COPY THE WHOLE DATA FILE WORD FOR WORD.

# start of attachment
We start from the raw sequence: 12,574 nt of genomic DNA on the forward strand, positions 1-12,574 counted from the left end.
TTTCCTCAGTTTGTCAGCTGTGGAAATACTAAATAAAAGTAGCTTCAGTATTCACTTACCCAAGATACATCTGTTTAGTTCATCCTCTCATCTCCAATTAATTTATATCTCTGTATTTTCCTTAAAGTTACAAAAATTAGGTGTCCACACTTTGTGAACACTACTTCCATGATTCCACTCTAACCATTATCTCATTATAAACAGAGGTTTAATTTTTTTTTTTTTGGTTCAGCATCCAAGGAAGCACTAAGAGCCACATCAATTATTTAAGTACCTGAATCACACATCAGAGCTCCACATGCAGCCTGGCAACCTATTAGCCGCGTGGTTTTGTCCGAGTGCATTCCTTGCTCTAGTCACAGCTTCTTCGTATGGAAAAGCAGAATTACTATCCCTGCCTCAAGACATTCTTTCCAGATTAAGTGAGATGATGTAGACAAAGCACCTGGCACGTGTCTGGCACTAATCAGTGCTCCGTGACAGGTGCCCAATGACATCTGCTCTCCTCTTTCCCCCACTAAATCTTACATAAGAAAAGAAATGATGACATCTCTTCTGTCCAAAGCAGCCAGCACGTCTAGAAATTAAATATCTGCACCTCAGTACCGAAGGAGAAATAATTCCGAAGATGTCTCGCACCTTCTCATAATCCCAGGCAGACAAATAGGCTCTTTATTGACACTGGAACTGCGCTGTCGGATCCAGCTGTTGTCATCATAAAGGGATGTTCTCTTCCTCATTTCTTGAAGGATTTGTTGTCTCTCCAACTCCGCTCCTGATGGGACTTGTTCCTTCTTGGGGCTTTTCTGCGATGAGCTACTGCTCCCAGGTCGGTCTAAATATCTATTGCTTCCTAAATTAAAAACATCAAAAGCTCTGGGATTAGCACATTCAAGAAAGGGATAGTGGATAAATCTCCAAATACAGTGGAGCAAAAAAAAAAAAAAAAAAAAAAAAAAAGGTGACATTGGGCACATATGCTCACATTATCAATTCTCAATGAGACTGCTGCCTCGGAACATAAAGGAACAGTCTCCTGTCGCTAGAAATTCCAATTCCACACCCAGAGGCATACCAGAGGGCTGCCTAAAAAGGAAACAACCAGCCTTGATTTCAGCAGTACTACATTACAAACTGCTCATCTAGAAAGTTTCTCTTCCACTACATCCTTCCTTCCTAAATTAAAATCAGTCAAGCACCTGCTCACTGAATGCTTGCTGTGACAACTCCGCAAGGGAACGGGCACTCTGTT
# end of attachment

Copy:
We start from the raw sequence: 12,574 nt of genomic DNA on the forward strand, positions 1-12,574 counted from the left end.
TTTCCTCAGTTTGTCAGCTGTGGAAATACTAAATAAAAGTAGCTTCAGTATTCACTTACCCAAGATACATCTGTTTAGTTCATCCTCTCATCTCCAATTAATTTATATCTCTGTATTTTCCTTAAAGTTACAAAAATTAGGTGTCCACACTTTGTGAACACTACTTCCATGATTCCACTCTAACCATTATCTCATTATAAACAGAGGTTTAATTTTTTTTTTTTTGGTTCAGCATCCAAGGAAGCACTAAGAGCCACATCAATTATTTAAGTACCTGAATCACACATCAGAGCTCCACATGCAGCCTGGCAACCTATTAGCCGCGTGGTTTTGTCCGAGTGCATTCCTTGCTCTAGTCACAGCTTCTTCGTATGGAAAAGCAGAATTACTATCCCTGCCTCAAGACATTCTTTCCAGATTAAGTGAGATGATGTAGACAAAGCACCTGGCACGTGTCTGGCACTAATCAGTGCTCCGTGACAGGTGCCCAATGACATCTGCTCTCCTCTTTCCCCCACTAAATCTTACATAAGAAAAGAAATGATGACATCTCTTCTGTCCAAAGCAGCCAGCACGTCTAGAAATTAAATATCTGCACCTCAGTACCGAAGGAGAAATAATTCCGAAGATGTCTCGCACCTTCTCATAATCCCAGGCAGACAAATAGGCTCTTTATTGACACTGGAACTGCGCTGTCGGATCCAGCTGTTGTCATCATAAAGGGATGTTCTCTTCCTCATTTCTTGAAGGATTTGTTGTCTCTCCAACTCCGCTCCTGATGGGACTTGTTCCTTCTTGGGGCTTTTCTGCGATGAGCTACTGCTCCCAGGTCGGTCTAAATATCTATTGCTTCCTAAATTAAAAACATCAAAAGCTCTGGGATTAGCACATTCAAGAAAGGGATAGTGGATAAATCTCCAAATACAGTGGAGCAAAAAAAAAAAAAAAAAAAAAAAAAAAGGTGACATTGGGCACATATGCTCACATTATCAATTCTCAATGAGACTGCTGCCTCGGAACATAAAGGAACAGTCTCCTGTCGCTAGAAATTCCAATTCCACACCCAGAGGCATACCAGAGGGCTGCCTAAAAAGGAAACAACCAGCCTTGATTTCAGCAGTACTACATTACAAACTGCTCATCTAGAAAGTTTCTCTTCCACTACATCCTTCCTTCCTAAATTAAAATCAGTCAAGCACCTGCTCACTGAATGCTTGCTGTGACAACTCCGCAAGGGAACGGGCACTCTGTT